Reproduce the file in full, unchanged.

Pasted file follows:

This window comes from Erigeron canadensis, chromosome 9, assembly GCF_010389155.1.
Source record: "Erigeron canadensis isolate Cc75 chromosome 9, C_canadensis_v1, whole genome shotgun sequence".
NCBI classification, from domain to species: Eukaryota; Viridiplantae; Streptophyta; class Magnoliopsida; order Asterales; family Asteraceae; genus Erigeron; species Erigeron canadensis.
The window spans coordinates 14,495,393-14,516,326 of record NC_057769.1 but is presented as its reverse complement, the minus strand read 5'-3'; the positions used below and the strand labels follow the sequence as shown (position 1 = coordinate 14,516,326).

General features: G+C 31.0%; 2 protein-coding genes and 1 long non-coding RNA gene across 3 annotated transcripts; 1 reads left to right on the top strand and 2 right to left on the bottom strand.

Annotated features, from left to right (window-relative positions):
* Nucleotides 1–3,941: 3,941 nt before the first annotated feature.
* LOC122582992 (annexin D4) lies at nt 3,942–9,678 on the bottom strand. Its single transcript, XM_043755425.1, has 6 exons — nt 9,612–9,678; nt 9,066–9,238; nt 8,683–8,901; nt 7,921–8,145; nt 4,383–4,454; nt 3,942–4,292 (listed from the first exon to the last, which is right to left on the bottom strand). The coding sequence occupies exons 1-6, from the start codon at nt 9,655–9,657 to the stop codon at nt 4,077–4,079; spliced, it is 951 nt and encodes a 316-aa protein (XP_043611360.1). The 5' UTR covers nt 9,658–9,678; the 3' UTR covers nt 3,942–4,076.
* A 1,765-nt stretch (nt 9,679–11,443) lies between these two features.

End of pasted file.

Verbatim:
This window comes from Erigeron canadensis, chromosome 9, assembly GCF_010389155.1.
Source record: "Erigeron canadensis isolate Cc75 chromosome 9, C_canadensis_v1, whole genome shotgun sequence".
NCBI classification, from domain to species: Eukaryota; Viridiplantae; Streptophyta; class Magnoliopsida; order Asterales; family Asteraceae; genus Erigeron; species Erigeron canadensis.
The window spans coordinates 14,495,393-14,516,326 of record NC_057769.1 but is presented as its reverse complement, the minus strand read 5'-3'; the positions used below and the strand labels follow the sequence as shown (position 1 = coordinate 14,516,326).

General features: G+C 31.0%; 2 protein-coding genes and 1 long non-coding RNA gene across 3 annotated transcripts; 1 reads left to right on the top strand and 2 right to left on the bottom strand.

Annotated features, from left to right (window-relative positions):
* Nucleotides 1–3,941: 3,941 nt before the first annotated feature.
* LOC122582992 (annexin D4) lies at nt 3,942–9,678 on the bottom strand. Its single transcript, XM_043755425.1, has 6 exons — nt 9,612–9,678; nt 9,066–9,238; nt 8,683–8,901; nt 7,921–8,145; nt 4,383–4,454; nt 3,942–4,292 (listed from the first exon to the last, which is right to left on the bottom strand). The coding sequence occupies exons 1-6, from the start codon at nt 9,655–9,657 to the stop codon at nt 4,077–4,079; spliced, it is 951 nt and encodes a 316-aa protein (XP_043611360.1). The 5' UTR covers nt 9,658–9,678; the 3' UTR covers nt 3,942–4,076.
* A 1,765-nt stretch (nt 9,679–11,443) lies between these two features.